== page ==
Looks acceptable 1k to ~12kHz with a steep drop above that . But what's going on below 1kHz? Is this unechoic response, expecting the corner and walls to boost output?
So it sounds laid back?
Of course people understand what you are describing, Tim. A quick Google search produced:
In acoustics and audio, a transient is a high amplitude, short-duration sound at the beginning of a waveform that occurs in phenomena such as musical sounds, noises or speech. Transients do not necessarily directly depend on the frequency of the tone they initiate. It contains a high degree of non-periodic components and a higher magnitude of high frequencies than the harmonic content of that sound.
What Are Transients & Why Do They Matter to Your Mix?
What Are Transients?
Transients are the short burst of energy that you hear at the start of any sound. The loudest of transients are things like drum hits where the crack of the stick on a drumhead sends a loud sound wave out to the microphone. Transients are everywhere though – from the pick attack on your guitar strings to the consonants of your vocal. Ever used a pop filter while recording? The main goal of a pop filter is to catch plosives – loud burst of air into the microphone – much like transients.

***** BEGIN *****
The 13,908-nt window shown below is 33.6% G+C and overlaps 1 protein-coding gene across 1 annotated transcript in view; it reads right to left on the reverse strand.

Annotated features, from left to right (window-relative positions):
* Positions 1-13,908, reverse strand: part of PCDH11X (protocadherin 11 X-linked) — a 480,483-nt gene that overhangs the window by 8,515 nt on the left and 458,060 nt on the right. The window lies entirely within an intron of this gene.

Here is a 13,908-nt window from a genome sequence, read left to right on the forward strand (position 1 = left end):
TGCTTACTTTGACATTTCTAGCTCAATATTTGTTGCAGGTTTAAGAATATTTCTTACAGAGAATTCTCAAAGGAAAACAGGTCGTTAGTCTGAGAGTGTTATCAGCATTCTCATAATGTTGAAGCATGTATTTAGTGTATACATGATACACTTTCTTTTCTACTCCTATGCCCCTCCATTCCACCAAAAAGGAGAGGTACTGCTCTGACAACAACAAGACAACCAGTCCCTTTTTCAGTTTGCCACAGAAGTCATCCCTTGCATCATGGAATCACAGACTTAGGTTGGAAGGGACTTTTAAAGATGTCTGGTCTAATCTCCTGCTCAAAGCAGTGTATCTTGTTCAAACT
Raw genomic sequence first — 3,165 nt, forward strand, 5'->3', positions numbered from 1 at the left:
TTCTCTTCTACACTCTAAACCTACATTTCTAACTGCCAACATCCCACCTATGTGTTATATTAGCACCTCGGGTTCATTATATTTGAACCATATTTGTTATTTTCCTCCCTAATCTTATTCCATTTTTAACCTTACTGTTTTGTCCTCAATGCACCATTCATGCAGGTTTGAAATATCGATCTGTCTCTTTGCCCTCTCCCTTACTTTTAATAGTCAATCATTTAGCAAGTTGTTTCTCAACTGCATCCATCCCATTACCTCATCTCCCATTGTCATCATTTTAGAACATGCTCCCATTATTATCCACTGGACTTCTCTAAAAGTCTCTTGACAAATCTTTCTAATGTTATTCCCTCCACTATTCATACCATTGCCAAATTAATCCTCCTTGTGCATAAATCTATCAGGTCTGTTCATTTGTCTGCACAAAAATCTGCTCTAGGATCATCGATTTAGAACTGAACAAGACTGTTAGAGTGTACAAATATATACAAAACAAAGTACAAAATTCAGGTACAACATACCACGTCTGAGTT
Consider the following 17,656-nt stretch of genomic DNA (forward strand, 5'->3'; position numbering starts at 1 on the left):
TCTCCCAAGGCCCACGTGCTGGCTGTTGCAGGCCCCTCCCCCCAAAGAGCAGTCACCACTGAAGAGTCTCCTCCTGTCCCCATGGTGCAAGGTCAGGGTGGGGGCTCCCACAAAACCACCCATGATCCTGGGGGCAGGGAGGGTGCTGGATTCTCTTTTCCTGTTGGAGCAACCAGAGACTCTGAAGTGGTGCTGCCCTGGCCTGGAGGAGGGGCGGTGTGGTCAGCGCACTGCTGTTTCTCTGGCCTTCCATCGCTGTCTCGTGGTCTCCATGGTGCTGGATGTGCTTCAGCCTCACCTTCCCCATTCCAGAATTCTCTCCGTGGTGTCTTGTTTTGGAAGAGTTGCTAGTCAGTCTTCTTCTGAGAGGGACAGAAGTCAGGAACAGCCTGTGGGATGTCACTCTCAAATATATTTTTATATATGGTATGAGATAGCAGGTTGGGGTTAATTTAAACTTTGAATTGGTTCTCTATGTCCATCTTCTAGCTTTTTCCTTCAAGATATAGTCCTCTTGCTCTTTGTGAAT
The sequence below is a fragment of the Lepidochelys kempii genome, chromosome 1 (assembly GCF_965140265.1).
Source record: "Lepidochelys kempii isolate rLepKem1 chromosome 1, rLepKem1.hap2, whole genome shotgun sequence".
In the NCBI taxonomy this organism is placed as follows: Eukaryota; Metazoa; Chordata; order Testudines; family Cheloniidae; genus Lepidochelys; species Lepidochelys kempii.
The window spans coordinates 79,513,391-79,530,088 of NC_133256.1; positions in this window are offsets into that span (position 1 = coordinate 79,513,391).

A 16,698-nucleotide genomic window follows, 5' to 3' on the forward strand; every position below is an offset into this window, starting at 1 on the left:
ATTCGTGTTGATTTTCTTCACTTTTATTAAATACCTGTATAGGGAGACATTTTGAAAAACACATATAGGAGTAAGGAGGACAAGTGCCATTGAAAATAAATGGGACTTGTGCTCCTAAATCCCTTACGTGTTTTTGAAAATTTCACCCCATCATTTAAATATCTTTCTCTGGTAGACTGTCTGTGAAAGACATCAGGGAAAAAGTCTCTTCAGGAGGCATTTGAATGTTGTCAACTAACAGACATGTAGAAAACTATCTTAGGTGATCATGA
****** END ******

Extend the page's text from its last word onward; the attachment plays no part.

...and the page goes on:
Transients are essential to articulation. We need them to understand the shape of a sound and our ears interpret sounds differently depending on how the transient is formed. You can think of most transients in an “above average” or “below average” mentality.
"Leading edge" and transient are used interchangeably:
The SuperTweeter from Tannoy!
The ST50 SuperTweeter is designed to provide the extended high frequency response demanded by modern programme material and sources (e.g. SACD / DVDA), which have driven the requirement for loudspeakers with extended frequency bandwidth performance. By allowing the listener to experience a far wider range of bandwidth information of instruments than is currently possible with conventional loudspeakers, the new ST50 SuperTweeter from Tannoy completes the musical picture. It not only has the ability to resolve fine detail of high frequency notes but also effectively enhances the listening experience even at lower frequencies. Music contains transient information and rich harmonics beyond the range of human hearing for pure tones. Even bass notes have leading edge transients reaching 30kHz with other instrumentation extending yet further. The leading edge of a note, for instance the initial stick contact with the skin of a drum, is where vital transients occur. Conventional speaker designs with a frequency response upper limit restricted to 20kHz are unable to reproduce this essential detail. The Tannoy SuperTweeter however reproduces all these transients, operating between the roll off point of the existing loudspeakers and 54kHz; the SuperTweeter will accurately reproduce the leading edge of individual notes. This allows the listener to experience the entire bandwidth information of the recorded instruments, with the result that music information has restored to it the speed, impact and clarity.